Heading out now to Liz's birthday lunch in Kyoto...lovely day for it. Tonight I play a few songs at The Cellar in the Folk Jamboree thing.
Tuesday I went down to the Osaka Peace Center in Osakajo-koen. Very sobering exhibits about the air raids on Osaka in WWII and about the Japanese invasions and atrocities in Manchuria, Korea, and elsewhere in Asia. Also small exhibits on the atomic bombings and on the Auschwitz
camp. They also have more exhibits on nuclear disarmament, the ecological crisis, and the work of Unicef (though this was one was all in Nihongo so I didn't really get it).
Kaz talked a little bit about how Shinto was misused leading up to the war. The whole "Emperor as a living kami who must be obeyed" thing was a creation of the Meiji restoration (which, ironically, pretty much occurred at the demand of the United States), later used in the early 20th century to ramp up nationalist fervor. Shinto shrines were built in occupied territories in Asia and the conquered people made to pay homage at them.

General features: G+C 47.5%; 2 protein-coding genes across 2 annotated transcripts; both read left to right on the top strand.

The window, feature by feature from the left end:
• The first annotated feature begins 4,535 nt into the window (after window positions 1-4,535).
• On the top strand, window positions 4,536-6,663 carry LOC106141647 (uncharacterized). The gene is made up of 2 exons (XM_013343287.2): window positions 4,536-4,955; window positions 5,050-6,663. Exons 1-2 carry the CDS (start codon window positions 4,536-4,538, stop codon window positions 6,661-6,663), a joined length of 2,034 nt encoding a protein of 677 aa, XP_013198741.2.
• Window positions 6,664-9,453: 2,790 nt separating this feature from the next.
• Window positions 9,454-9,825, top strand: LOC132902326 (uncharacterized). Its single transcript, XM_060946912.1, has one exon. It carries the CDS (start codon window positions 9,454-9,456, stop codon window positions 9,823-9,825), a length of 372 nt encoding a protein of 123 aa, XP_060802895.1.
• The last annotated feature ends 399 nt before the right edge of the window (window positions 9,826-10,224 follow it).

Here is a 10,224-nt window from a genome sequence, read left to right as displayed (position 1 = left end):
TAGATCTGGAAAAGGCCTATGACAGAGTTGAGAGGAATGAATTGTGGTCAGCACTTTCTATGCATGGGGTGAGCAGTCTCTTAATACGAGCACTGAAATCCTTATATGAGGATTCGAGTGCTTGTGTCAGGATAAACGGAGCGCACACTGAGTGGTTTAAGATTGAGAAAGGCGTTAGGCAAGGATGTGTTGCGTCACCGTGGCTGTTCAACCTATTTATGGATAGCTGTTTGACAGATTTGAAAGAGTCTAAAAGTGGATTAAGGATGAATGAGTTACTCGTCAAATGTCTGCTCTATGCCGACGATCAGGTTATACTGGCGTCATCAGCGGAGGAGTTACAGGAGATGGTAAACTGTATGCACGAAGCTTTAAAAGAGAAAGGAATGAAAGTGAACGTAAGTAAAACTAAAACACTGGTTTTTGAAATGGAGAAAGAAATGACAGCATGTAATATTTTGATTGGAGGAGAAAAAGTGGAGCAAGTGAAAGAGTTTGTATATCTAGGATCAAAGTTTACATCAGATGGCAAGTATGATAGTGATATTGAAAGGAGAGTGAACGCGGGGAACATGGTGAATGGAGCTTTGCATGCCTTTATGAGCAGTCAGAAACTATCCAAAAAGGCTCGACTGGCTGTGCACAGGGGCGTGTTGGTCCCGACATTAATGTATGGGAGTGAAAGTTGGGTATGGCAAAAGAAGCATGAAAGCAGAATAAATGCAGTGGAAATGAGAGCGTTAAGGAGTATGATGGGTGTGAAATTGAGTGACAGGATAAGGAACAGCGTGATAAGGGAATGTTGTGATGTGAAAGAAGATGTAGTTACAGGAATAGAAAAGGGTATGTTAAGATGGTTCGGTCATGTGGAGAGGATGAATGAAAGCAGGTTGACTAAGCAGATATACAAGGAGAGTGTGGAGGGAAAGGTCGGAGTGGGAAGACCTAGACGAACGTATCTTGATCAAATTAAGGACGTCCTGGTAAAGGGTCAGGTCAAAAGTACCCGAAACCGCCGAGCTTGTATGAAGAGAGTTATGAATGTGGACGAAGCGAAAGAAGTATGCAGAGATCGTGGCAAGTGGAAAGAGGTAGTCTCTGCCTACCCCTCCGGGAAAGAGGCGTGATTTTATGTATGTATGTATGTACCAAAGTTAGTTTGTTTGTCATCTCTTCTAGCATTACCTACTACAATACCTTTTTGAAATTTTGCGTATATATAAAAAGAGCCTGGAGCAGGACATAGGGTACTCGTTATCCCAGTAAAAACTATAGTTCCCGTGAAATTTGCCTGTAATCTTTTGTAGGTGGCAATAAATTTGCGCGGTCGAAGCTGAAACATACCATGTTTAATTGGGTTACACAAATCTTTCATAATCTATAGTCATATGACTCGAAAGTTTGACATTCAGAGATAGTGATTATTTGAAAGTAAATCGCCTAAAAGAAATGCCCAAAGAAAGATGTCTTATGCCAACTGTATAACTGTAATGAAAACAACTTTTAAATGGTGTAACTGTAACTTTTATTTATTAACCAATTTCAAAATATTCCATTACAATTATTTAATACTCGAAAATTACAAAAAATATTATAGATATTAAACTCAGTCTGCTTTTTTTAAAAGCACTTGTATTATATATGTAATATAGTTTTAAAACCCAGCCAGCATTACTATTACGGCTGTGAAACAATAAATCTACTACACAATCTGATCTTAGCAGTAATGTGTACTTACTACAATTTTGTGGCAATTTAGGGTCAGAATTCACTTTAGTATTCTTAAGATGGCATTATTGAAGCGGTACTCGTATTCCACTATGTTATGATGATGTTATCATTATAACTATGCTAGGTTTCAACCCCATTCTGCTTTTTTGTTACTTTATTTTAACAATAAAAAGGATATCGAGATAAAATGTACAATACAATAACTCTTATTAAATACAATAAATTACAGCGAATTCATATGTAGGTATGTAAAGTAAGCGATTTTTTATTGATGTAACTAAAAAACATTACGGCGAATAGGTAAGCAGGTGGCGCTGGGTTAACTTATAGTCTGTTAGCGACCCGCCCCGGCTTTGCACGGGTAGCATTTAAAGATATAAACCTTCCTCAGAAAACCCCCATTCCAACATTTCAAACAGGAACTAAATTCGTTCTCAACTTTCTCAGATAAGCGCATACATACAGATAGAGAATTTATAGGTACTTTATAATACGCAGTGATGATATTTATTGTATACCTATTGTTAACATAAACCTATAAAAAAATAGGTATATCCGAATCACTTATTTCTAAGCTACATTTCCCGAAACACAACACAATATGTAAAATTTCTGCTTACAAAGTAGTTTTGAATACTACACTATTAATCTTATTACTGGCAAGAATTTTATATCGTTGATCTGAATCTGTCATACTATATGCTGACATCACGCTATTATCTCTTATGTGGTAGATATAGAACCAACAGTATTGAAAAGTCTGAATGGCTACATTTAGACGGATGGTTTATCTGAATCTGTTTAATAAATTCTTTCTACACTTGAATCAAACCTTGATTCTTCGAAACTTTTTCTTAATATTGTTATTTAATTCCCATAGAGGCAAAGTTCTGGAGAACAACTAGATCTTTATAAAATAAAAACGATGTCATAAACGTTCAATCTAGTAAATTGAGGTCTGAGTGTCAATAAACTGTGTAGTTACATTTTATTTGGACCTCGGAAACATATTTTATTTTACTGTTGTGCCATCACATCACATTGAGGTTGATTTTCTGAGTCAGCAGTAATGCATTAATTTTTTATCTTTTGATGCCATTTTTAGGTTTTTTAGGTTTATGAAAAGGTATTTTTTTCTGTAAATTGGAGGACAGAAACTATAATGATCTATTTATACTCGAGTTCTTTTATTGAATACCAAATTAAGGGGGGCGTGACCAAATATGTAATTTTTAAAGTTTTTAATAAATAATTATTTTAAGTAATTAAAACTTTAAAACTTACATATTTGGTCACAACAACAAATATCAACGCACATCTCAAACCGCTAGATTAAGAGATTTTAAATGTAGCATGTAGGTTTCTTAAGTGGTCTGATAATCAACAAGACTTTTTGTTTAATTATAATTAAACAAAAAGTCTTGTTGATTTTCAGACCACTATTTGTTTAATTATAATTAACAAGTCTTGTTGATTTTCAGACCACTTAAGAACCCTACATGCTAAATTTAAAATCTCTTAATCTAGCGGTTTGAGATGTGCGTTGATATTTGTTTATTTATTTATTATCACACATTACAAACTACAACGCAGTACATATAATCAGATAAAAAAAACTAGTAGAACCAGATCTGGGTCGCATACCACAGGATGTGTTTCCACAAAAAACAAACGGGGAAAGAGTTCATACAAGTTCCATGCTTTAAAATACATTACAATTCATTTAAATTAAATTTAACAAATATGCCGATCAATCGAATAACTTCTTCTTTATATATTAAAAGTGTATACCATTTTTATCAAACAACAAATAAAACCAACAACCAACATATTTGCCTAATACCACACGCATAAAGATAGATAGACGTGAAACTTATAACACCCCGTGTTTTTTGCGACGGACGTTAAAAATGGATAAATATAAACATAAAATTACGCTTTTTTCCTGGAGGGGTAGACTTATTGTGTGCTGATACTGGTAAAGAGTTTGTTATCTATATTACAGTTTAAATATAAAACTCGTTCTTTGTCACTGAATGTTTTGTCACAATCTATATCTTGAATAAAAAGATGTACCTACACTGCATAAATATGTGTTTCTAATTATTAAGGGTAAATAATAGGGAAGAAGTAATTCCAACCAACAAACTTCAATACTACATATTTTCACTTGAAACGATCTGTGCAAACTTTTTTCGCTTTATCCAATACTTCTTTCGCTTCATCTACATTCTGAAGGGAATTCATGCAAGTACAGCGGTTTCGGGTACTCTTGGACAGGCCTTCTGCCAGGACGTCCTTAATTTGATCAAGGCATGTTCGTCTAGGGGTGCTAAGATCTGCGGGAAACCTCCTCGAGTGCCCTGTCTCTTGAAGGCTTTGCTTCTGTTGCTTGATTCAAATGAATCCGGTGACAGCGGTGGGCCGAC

Zen, too, was abused, the bushido ideal twisted to the point of Zen priests cheering on kamikaze attacks.
The dangers of mixing religion and politics. There's a bumper sticker slogan, "The last time we mixed religion and politics people got burned at the stake", but it's much worse than that. Despite legends of "The Burning Times", not all that many people were murdered in witch-hunts, while mixing religion with politics in Japan gave us millions dead in the Pacific theater of Word War II.
And yet...as ethical teachers, religious leaders have always had to become involved in the politics of the day. Buddha tried to get local kings to be nicer (and was almost assassinated for his trouble). Jesus might have talked about rendering on to Caesar, but once he became a threat to the power structure, bam!, crucify him. Gandhi and Martin Luther King were great spiritual leaders who led political movements - using a tactic of civil disobedience put forth by that Transcendentalist proto-pagan Thoreau.